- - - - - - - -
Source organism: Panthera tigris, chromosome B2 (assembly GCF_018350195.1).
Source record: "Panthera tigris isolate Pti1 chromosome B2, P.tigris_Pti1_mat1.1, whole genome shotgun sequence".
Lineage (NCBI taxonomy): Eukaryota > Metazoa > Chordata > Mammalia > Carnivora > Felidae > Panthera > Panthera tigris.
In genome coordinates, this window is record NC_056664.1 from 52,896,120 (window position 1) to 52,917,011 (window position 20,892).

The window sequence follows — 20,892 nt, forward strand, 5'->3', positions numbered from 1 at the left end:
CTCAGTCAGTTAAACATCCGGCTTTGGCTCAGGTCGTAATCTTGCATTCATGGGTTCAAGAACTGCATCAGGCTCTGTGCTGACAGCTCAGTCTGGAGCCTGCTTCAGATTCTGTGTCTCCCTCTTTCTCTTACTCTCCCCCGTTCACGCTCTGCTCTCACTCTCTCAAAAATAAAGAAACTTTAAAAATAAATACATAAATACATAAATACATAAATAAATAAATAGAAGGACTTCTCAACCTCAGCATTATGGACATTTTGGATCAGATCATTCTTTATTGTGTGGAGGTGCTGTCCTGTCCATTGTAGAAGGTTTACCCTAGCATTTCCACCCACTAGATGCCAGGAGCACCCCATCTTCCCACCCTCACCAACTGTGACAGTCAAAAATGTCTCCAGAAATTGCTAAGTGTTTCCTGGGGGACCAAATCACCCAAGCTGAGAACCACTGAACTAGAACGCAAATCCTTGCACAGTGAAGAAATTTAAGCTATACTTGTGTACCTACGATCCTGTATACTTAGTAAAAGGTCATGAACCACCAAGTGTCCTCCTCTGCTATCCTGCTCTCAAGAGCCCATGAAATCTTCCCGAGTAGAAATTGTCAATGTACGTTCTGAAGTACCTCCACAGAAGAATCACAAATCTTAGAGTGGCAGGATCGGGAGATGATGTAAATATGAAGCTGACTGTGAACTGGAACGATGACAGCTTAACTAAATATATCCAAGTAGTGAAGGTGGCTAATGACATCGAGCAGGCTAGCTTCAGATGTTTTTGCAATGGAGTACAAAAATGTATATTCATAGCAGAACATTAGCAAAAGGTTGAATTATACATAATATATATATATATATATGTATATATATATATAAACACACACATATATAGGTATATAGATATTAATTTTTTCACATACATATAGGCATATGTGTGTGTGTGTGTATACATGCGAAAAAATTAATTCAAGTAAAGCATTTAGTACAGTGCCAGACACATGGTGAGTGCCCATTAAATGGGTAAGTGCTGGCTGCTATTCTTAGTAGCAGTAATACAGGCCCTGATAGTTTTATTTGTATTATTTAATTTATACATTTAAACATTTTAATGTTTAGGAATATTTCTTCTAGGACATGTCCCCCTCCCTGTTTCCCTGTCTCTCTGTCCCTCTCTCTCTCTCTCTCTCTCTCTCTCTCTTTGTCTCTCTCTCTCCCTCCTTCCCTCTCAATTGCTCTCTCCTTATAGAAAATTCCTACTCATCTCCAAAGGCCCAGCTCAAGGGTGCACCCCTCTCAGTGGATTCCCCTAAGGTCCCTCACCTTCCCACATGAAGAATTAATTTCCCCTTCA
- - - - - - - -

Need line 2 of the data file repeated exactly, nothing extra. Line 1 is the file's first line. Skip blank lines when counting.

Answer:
Source record: "Panthera tigris isolate Pti1 chromosome B2, P.tigris_Pti1_mat1.1, whole genome shotgun sequence".